- Titanium white
- Cadmium yellow
- Cadmium yellow deep
- Yellow oxide
- Burnt sienna
- Burnt umber
- Cadmium red light
- Quinacridone magenta
- Ultramarine blue
- Pthalo blue
- Cobalt blue
- Cobalt teal
- Pthalo green
I have also used the medium Liquin Original which improves the flow of the paint and speeds up the drying time.
Painting the Seascape – Step by Step
Prior to starting this painting I prepared the canvas by covering it in a layer of burnt sienna. Adding a layer of burnt sienna gives the painting vibrancy as it comes through the layers of paint, and warms up the whole painting. You can also use burnt umber.
To prepare the canvas with the burnt sienna layer I mixed burnt sienna with liquin and thinners. I then applied it to the canvas with a large hake brush making sure that the mixture is applied in a thin layer. I usually leave it to dry for at least a couple of days before starting a painting.
I have sketched the scene with burnt umber mixed with liquin.
As I begin blocking in the painting I have started painting the sky which sets the overall scene for the painting. I will use the sky to gauge my tonal values in the rest of the painting. The blue of the open sky is mixed with a combination of cobalt blue, cobalt teal and titanium white. You can also use turquoise light as an alternative to cobalt teal. I have painted the highlights of the clouds using titanium white. I have also begun to paint the clouds in the distance above the horizon, I want them to appear far away so I have used de-saturated colours to drop the tone which I mixed using ultramarine blue, burnt umber, a very small amount of quinacridone magenta and titanium white.
The shadow areas of the clouds using a combination of ultramarine blue, burnt umber, quinacridone magenta and titanium white.
When using quinacridone magenta bare in mind that it is a powerful colour so you should only use this in very small amounts. If you find you have added too much quinacridone magenta to your mix you can neutralise it using cobalt teal or turquoise light. Since cobalt teal is a greenish blue, the green element in the pigment will have a neutralising effect to the quinacridone magenta due to it being its complimentary opposite (refer to the colour wheel).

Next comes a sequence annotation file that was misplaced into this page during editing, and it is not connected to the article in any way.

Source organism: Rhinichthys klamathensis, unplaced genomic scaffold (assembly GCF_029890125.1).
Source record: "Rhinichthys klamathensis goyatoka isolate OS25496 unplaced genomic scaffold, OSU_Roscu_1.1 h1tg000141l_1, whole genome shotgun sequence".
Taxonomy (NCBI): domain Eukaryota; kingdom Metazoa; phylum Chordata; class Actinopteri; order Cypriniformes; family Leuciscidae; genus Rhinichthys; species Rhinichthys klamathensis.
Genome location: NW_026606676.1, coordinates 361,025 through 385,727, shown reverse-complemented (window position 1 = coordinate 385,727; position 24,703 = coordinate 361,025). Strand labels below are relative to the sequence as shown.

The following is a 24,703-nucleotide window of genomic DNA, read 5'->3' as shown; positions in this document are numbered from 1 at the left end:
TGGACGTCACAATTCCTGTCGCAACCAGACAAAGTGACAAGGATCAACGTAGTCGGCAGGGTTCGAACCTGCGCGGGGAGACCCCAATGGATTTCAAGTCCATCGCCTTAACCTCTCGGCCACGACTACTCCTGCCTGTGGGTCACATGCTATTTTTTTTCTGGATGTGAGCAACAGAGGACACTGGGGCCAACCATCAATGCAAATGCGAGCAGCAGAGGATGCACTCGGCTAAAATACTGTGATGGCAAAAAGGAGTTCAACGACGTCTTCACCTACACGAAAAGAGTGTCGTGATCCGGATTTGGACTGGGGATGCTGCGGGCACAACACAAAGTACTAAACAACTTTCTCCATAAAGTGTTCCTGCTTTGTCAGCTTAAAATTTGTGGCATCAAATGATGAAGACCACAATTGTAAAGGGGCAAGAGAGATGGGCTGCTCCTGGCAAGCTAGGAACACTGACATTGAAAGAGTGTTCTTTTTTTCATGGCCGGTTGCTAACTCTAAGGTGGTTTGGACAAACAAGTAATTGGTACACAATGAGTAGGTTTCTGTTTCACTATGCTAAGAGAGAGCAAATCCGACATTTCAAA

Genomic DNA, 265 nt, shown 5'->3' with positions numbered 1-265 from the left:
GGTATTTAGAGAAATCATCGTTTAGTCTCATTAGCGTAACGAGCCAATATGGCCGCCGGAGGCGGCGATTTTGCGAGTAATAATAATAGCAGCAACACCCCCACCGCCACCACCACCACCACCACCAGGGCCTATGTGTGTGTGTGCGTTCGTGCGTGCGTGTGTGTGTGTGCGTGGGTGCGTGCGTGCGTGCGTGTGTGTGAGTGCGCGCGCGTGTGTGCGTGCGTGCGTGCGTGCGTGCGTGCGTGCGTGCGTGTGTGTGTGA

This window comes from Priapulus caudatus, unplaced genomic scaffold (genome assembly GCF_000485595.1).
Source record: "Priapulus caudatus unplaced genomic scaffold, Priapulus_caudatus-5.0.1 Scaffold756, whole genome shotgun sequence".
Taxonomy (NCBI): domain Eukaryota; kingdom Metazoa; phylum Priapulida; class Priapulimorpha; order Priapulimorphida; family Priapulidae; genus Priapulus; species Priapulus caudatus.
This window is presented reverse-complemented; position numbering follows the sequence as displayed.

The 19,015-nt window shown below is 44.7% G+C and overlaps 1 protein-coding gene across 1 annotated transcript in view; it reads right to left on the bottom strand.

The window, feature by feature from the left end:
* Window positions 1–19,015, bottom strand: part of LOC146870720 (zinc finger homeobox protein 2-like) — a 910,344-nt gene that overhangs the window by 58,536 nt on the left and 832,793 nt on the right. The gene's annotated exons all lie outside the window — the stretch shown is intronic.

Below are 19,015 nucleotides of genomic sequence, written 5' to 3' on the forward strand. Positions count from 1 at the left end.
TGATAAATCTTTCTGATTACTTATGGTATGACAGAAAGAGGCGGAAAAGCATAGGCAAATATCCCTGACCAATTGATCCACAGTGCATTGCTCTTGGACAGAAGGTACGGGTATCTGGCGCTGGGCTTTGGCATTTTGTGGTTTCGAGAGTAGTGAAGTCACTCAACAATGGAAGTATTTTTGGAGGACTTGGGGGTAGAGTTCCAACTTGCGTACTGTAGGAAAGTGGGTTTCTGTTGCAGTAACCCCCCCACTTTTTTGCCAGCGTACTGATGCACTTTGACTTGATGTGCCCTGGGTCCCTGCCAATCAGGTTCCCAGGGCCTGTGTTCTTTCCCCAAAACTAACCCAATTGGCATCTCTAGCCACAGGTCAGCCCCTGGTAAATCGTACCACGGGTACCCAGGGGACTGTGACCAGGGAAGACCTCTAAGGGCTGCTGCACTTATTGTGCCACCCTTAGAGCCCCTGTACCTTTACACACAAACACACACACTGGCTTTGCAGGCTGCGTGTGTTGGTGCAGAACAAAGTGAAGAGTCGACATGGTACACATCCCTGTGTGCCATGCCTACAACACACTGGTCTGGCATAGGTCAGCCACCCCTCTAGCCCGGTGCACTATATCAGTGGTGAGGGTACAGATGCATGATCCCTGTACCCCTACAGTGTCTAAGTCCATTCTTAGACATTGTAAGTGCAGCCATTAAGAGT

Next I have painted the cliffs in the background. To create depth I want to give the appearance of the cliffs being very distant so I have used de-saturated colours to create lighter tones. The shadow areas of the cliffs were mixed using a combination of ultramarine blue, burnt umber, quinacridone magenta and titanium white. The lighter areas of where there is green and yellow grass was mixed using a combination of yellow oxide, ultramarine blue, burnt umber and titanium white. These were all mixed in different quantities. Remember you want to keep your colours de-saturated when painting distant landforms such as hills and cliffs etc so it gives the appearance of it being far away. If the colour in the background cliffs in this painting was too saturated it would bring them forward and the depth would be lost. Quick tip: avoid using cadmium colours and pthalo green for painting distant landforms as they are too saturated.
Next I have started blocking in Lion Rock using a combination of ultramarine blue, burnt umber, quinacridone magenta and titanium white. For the highlighted areas I have used a combination of burnt umber, burnt sienna, titanium white and a little ultramarine blue. The shadow areas have been created using the same colours however much less titanium white and more ultramarine blue.
I want to create the illusion that Lion Rock is closer to me than the cliffs in the distance but still away from the breaking waves in the foreground. I have started to increase the saturation of the colours and therefore the variation in tone increases, dark colours become darker and light colours become lighter.
I have used less titanium white in my shadow areas so they appear much darker than the cliffs in the background. I have added a little ultramarine blue in my burnt umber and burnt sienna mixtures in order that these colours are not too saturated and thereby bringing them too far forward.